1. It’s May in Wisconsin! In the air and on the calendar.
Yesterday was marked by another dramatic change in the weather, where it went from chilly in the morning to hot and muggy in the afternoon, before finally turning cool and pleasant after a series of thunderstorms and hence allowing us to go to sleep in a house instead of sauna (and course we are way cool for air-conditioning, no pun intended.)
2. Here is my sweet baby Evelyn, snuggled up with her Sophie the Overpriced Giraffe.
That thing has seen the drool of many children.
Wrong Sophie, Evelyn! Wrong Sophie!
3. My laundry wars (i.e, “I am imperfect just like you”):
This hot weather means laundry on the line, which makes me very happy!
Clean laundry, on the other hand, goes into the clean laundry purgatory, below.
I think this is a particularly apt metaphor since, in Catholic theology, the souls of the people who have been absolved from sin by a priest prior to dying do not immediately head to Heaven but instead do some indeterminate time in purgatory as restitution for those sins before they can be admitted into Paradise proper.
On the other hand, this may not be such a good comparison since laundry doesn’t have free will, unless you consider the inevitable fact of it getting dirty the original sin.
I call it “waiting for Godot.”
4. A big highlight for my kids today – cousin Penny came to visit!
Penny is the daugther of Jacob’s sister Julia, and she is a little over one and a half. Doesn’t she bear a resemblance to my kids?
5. Tada! Do you hear the sound of that charcoal ceiling crumbling?
Where do you stand on on the gender stereotypes surrounding grilling? When I was a little girl in the Soviet Azerbaijan, grilling was done almost exclusively by men, in part because grilling is an outdoor activity, and women in this secular Muslim country more commonly work indoors. More specifically, in my 23 years in Azerbaijan, I have never, ever seen a woman next to a grill.
This is not to say that it doesn’t ever happen, but I never saw it myself. Seeing men manning the barbecue (pun intended) seemed like the natural order of things.
Here in America things are not much different, although more women grill here than in the Old Country, in part because the grills are so very different and that much easier to use, especially with the wide-spread use of the gas ones.
On the other hand, the traditional Caucasian grill mangal, used throughout much of the former USSR and by nostalgia-filled Russian emigres abroad, is not more than a shallow, rectangular box, and it has no cover or grate. Instead, meat and vegetables are suspended over the coals on ultra-thick and long stainless-steel skewers. The Azeri word for barbecue, “kebab,” speaks for itself.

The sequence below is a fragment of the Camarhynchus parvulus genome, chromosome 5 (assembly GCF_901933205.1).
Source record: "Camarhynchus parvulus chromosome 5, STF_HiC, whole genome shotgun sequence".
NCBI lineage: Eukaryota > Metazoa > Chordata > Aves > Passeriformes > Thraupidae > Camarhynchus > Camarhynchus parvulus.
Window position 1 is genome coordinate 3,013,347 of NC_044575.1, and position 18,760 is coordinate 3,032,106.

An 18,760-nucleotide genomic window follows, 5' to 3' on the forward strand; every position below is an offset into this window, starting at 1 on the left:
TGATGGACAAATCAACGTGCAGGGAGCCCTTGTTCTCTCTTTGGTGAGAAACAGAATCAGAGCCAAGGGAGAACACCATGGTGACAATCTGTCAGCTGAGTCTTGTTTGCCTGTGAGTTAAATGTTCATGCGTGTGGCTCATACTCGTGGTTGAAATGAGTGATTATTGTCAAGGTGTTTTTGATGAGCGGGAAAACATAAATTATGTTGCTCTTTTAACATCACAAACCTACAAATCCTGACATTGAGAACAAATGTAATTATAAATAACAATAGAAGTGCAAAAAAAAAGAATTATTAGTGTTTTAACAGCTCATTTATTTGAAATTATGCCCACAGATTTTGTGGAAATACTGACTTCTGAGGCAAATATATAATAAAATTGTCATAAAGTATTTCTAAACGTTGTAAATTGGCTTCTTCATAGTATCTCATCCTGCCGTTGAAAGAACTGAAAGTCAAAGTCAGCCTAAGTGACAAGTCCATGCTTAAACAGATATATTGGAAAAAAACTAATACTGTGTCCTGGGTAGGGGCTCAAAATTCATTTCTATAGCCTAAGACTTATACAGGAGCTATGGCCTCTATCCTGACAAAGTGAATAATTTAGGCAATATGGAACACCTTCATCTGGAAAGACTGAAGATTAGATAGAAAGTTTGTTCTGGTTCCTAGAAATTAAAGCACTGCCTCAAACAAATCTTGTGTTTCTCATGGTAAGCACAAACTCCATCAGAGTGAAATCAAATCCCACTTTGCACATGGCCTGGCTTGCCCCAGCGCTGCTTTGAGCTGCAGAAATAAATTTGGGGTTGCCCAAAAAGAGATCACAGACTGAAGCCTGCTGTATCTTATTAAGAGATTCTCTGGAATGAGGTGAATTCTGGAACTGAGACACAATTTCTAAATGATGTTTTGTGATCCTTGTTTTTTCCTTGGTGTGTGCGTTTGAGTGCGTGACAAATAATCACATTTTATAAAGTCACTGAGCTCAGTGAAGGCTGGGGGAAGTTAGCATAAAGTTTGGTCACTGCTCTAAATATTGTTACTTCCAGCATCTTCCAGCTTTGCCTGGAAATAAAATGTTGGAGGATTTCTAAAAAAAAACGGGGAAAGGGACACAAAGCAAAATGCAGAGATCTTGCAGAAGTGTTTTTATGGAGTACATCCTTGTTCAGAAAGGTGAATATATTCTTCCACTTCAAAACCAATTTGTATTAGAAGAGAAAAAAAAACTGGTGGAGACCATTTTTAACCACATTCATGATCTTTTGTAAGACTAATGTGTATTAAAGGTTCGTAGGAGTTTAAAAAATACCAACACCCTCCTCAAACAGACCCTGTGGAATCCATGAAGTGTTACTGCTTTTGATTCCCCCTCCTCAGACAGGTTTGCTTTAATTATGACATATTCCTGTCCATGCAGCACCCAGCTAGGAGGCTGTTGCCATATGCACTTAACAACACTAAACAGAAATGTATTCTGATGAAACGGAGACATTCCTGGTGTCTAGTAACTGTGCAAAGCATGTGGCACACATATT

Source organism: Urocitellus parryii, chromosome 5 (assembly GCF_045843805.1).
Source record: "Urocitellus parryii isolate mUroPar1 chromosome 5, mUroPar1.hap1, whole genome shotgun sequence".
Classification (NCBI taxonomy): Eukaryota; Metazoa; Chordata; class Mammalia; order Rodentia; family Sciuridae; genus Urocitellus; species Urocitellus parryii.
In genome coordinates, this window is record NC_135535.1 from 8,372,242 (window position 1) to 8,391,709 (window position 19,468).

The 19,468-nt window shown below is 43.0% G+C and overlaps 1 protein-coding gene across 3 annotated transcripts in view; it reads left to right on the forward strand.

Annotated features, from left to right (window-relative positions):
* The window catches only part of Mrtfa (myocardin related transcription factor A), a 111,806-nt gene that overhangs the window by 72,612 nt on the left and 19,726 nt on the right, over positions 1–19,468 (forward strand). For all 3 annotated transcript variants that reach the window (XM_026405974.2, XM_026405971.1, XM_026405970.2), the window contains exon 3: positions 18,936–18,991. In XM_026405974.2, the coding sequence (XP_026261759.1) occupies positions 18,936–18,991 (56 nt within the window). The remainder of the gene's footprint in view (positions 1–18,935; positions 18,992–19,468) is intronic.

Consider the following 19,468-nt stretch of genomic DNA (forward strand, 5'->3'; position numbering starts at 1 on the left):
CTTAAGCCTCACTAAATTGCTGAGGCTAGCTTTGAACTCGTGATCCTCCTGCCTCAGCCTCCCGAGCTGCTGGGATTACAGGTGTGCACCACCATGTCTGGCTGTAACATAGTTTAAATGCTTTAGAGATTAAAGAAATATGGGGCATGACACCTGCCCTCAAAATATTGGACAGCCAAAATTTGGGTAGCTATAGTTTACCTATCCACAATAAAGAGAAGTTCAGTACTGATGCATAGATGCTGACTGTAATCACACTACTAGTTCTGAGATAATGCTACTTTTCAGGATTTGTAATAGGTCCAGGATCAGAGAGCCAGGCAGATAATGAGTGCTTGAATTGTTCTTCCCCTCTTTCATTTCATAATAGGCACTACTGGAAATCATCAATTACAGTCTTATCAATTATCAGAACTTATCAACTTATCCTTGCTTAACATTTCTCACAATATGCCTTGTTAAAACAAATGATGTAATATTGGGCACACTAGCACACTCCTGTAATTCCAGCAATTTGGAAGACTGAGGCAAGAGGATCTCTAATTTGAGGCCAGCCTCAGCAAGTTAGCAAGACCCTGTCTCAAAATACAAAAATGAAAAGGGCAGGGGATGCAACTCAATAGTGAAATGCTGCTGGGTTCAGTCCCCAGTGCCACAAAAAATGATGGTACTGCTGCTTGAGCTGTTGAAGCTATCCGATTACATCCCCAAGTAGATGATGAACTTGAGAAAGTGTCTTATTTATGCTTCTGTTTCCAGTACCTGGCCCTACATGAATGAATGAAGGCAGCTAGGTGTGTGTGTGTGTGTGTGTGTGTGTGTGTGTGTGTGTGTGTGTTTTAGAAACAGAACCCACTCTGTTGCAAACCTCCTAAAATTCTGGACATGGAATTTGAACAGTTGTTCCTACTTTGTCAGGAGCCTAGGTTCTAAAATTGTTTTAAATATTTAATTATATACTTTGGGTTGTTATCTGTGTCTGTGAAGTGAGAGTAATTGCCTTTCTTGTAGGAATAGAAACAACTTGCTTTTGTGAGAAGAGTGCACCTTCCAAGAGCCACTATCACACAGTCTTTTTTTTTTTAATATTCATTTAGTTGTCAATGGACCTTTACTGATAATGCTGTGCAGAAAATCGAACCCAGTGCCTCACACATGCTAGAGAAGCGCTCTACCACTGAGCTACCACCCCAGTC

The meat of choice for such barbecue would usually be lamb, chicken, or fish (namely, the firm-fleshed Caspian sturgeon), and it can also be made with pork in Russia and other non-Muslim republics.
For years I’ve been dreaming of having a mangal grill welded, but since we are not handy like that, last summer I did the next best thing and began to use my 18″ Weber kettle grill without a grate as one after ordering these 5/8″-wide skewers and mutilating them to emulate (gotta love the alliteration) mangal skewers proper through unbending their handle (in retrospect, this isn’t the best way to do it, and if I was to do it again, I would probably buy this skewer set instead).
Notice the advantage of grateless skewer grilling – no sticking & easy turning! Plus, the thick metal skewer also cooks the meat from the inside, which is absolutely perfect since Azeri style-barbecue is cooked to medium-well to well-done.
And so, with a sweet, slightly-charred crust on the outside, and the slight chew on the inside (I cut up 6 small grass-fed rib-eye steaks for these), they conform fully to my childhood idea of the perfect grilled meat.
Now, I have been grilling for many years, but only as of last summer was I finally able to reproduce the flavor and the texture from back in the Old Country, and being a girl, no less. To me this is a powerful exercise in empowerment, kind of like slaughtering chickens or shooting a deer.
This was a beautiful sight – I wish I’d photographed it with my proper camera, but with three young kids and a flaming grill to man (yes!), I just had to instagram it. Stay tuned for the recipe!